Navigation Links
New study suggests why vaccines directed against cancer, HIV don't work
Date:12/13/2007

COLUMBIA, Mo. Researchers from the University of Missouri and Imperial College London have found evidence suggesting why vaccines directed against the virus that causes AIDS and many cancers do not work. This research is being published in the Dec. 14 edition of The Journal of Biological Chemistry.

In research spanning more than a decade, Gary Clark, associate professor of Obstetrics, Gynecology and Womens Health in the MU School of Medicine, and Anne Dell, an investigator at Imperial College London, found that HIV, aggressive cancer cells, H. pylori, and parasitic worms known as schistosomes carry the same carbohydrate sequences as many proteins produced in human sperm.

Its our major Achilles heel, Clark said. Reproduction is required for the survival of our species. Therefore we are hard-wired to protect our sperm and eggs as well as our unborn babies from any type of immune response. Unfortunately, our results suggest that many pathogens and tumor cells also have integrated themselves into this protective system, thus enabling them to resist the human immune response.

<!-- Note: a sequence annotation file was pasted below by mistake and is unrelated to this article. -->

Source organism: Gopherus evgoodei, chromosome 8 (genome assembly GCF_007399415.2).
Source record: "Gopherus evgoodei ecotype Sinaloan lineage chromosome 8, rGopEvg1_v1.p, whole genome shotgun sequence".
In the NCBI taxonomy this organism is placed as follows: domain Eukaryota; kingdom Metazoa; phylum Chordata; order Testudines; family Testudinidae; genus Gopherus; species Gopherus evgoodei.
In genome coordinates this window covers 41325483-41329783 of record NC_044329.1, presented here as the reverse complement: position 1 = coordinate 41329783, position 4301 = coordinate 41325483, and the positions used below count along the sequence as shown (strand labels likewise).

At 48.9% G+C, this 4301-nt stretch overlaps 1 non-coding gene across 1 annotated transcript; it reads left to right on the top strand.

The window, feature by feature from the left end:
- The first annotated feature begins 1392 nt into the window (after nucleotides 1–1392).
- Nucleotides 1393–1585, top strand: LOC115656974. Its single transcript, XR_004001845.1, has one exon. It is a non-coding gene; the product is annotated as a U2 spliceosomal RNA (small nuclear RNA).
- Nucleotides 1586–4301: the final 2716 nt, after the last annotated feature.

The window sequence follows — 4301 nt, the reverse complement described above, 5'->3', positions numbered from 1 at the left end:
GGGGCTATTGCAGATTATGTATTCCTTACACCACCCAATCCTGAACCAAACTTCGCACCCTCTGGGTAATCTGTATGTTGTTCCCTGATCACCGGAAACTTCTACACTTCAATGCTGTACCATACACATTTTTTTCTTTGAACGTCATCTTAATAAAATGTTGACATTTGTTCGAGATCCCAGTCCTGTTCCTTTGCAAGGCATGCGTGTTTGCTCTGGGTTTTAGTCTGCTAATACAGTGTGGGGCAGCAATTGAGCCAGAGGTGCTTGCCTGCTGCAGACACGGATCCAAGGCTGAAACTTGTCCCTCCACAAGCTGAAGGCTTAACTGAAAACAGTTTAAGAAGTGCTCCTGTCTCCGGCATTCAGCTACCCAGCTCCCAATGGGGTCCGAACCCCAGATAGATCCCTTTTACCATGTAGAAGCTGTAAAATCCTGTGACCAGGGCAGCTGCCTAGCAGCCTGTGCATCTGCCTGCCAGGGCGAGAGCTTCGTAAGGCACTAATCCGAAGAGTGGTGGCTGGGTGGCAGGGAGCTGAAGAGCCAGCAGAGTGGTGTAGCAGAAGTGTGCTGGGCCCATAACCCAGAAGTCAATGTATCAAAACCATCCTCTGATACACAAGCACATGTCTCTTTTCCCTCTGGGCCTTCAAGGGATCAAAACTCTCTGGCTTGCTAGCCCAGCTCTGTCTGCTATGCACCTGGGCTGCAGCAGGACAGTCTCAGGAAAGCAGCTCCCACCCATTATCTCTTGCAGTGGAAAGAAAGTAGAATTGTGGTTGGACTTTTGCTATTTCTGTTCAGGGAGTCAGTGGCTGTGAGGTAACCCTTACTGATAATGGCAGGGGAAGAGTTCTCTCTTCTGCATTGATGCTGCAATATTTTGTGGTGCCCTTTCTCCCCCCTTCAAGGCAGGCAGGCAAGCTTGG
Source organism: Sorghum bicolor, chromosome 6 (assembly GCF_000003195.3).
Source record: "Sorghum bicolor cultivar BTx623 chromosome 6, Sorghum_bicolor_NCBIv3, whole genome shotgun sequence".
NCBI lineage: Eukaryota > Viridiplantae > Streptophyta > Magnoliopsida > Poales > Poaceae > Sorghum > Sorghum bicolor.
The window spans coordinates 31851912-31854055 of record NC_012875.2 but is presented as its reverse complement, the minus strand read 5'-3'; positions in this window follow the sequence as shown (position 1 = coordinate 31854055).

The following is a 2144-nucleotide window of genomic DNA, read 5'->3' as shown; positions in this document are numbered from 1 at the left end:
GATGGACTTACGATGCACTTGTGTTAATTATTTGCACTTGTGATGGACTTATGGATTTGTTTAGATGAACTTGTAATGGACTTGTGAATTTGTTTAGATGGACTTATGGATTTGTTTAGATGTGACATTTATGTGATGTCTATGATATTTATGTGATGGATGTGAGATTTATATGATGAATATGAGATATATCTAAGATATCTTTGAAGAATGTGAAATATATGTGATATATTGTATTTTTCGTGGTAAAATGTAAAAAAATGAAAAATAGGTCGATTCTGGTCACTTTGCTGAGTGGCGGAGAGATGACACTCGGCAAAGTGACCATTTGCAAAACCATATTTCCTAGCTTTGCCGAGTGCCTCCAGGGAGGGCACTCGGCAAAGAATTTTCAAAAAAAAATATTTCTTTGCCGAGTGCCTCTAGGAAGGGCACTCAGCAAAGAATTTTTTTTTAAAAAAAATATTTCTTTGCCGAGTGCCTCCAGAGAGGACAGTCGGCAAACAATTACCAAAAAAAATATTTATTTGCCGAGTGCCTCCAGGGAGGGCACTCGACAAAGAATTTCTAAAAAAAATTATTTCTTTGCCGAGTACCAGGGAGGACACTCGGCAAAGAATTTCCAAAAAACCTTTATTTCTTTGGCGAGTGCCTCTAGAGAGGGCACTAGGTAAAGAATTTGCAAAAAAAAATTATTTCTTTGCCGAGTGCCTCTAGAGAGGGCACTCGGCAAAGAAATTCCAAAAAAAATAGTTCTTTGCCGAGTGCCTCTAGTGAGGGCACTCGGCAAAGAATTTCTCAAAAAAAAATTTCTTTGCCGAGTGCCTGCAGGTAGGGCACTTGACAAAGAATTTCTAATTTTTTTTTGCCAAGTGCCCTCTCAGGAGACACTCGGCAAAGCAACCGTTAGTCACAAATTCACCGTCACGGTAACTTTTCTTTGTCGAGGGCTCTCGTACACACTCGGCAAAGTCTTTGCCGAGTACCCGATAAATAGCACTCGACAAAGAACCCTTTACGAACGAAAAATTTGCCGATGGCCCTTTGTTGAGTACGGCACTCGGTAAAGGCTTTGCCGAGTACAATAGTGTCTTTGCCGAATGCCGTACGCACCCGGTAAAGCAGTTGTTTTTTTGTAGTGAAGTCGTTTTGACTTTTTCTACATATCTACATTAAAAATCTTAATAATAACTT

During the initial stages of life, the body goes through a process where it self-identifies, determining which cells and proteins belong in the body, so it can detect those that do not. After this time, anything foreign is deemed as dangerous, unless the immune system is specifically told to ignore those cells and proteins. This situation arises primarily during reproduction.

When sperm are made, they specifically label their glycoproteins with Lewis carbohydrate sequences, a specific chain of carbohydrates. When these foreign sperm enter the female body, the females immune system does not recognize them as foreign probably because of these Lewis sequences. Similarly, the unborn baby also could be seen as foreign by the mothers immune system, but she produces other types of glycoproteins that likely block any type of immune response in the womb. These events are required for successful human reproduction.